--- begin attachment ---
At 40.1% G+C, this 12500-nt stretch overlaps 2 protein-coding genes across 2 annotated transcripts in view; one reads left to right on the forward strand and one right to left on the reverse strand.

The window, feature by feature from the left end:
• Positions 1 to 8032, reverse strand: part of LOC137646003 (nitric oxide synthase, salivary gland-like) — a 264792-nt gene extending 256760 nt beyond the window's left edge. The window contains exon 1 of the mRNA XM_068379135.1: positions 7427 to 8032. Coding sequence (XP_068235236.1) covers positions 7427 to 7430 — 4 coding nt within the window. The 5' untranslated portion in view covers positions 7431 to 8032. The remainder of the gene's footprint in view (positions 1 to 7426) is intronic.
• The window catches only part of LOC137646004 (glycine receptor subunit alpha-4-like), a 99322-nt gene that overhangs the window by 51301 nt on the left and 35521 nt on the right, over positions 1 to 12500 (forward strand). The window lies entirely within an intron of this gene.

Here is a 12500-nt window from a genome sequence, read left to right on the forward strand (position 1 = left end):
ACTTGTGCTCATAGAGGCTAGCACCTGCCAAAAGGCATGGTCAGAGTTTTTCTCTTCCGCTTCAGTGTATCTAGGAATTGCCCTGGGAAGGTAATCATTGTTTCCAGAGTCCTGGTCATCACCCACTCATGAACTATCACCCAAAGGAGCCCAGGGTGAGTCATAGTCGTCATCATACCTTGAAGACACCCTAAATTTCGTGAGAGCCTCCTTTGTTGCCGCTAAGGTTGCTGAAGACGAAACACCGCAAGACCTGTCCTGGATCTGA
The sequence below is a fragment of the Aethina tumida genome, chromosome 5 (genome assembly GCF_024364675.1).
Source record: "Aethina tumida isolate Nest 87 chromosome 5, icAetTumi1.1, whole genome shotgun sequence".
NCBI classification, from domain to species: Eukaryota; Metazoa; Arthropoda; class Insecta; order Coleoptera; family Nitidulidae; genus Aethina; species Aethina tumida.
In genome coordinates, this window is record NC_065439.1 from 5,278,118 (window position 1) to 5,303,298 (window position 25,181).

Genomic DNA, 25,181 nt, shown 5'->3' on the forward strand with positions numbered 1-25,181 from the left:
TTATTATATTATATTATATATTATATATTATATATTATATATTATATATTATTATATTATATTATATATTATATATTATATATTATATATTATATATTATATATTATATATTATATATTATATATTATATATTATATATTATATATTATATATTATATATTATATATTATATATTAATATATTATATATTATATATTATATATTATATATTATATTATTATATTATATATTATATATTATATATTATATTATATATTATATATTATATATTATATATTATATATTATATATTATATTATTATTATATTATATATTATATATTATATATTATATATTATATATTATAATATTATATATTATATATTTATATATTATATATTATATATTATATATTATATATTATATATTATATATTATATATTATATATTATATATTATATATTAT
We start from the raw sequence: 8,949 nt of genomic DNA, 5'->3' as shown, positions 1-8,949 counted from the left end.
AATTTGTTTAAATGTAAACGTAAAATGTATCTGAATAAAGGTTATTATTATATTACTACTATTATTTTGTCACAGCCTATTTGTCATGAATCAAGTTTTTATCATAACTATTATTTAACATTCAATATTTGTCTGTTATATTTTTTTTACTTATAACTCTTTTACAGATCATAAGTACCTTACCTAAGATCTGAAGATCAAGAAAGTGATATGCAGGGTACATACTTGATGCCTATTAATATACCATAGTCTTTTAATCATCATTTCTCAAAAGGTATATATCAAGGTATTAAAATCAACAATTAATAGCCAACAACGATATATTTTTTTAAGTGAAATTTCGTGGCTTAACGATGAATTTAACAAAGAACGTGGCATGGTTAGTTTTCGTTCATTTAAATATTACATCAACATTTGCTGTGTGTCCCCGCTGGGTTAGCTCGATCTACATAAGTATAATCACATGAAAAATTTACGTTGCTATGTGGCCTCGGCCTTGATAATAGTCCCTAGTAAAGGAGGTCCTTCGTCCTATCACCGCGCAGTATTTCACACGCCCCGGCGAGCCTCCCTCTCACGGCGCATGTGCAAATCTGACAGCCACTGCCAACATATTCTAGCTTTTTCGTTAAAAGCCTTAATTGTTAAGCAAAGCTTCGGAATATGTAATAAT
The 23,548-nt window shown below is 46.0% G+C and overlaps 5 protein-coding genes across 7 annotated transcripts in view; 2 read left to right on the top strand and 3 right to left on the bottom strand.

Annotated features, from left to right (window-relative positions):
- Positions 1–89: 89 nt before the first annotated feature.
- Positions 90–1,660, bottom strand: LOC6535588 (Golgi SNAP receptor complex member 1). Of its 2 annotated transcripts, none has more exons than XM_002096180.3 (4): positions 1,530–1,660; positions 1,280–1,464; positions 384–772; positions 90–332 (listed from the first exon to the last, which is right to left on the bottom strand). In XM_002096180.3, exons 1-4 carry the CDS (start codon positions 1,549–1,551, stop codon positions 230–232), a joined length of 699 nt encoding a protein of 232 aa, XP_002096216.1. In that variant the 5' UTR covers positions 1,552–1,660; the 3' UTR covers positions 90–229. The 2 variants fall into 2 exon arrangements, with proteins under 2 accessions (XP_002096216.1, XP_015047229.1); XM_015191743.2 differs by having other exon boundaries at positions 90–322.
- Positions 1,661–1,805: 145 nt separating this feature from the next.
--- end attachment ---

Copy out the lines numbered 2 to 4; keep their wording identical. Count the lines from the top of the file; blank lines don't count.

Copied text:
The window, feature by feature from the left end:
• Positions 1 to 8032, reverse strand: part of LOC137646003 (nitric oxide synthase, salivary gland-like) — a 264792-nt gene extending 256760 nt beyond the window's left edge. The window contains exon 1 of the mRNA XM_068379135.1: positions 7427 to 8032. Coding sequence (XP_068235236.1) covers positions 7427 to 7430 — 4 coding nt within the window. The 5' untranslated portion in view covers positions 7431 to 8032. The remainder of the gene's footprint in view (positions 1 to 7426) is intronic.
• The window catches only part of LOC137646004 (glycine receptor subunit alpha-4-like), a 99322-nt gene that overhangs the window by 51301 nt on the left and 35521 nt on the right, over positions 1 to 12500 (forward strand). The window lies entirely within an intron of this gene.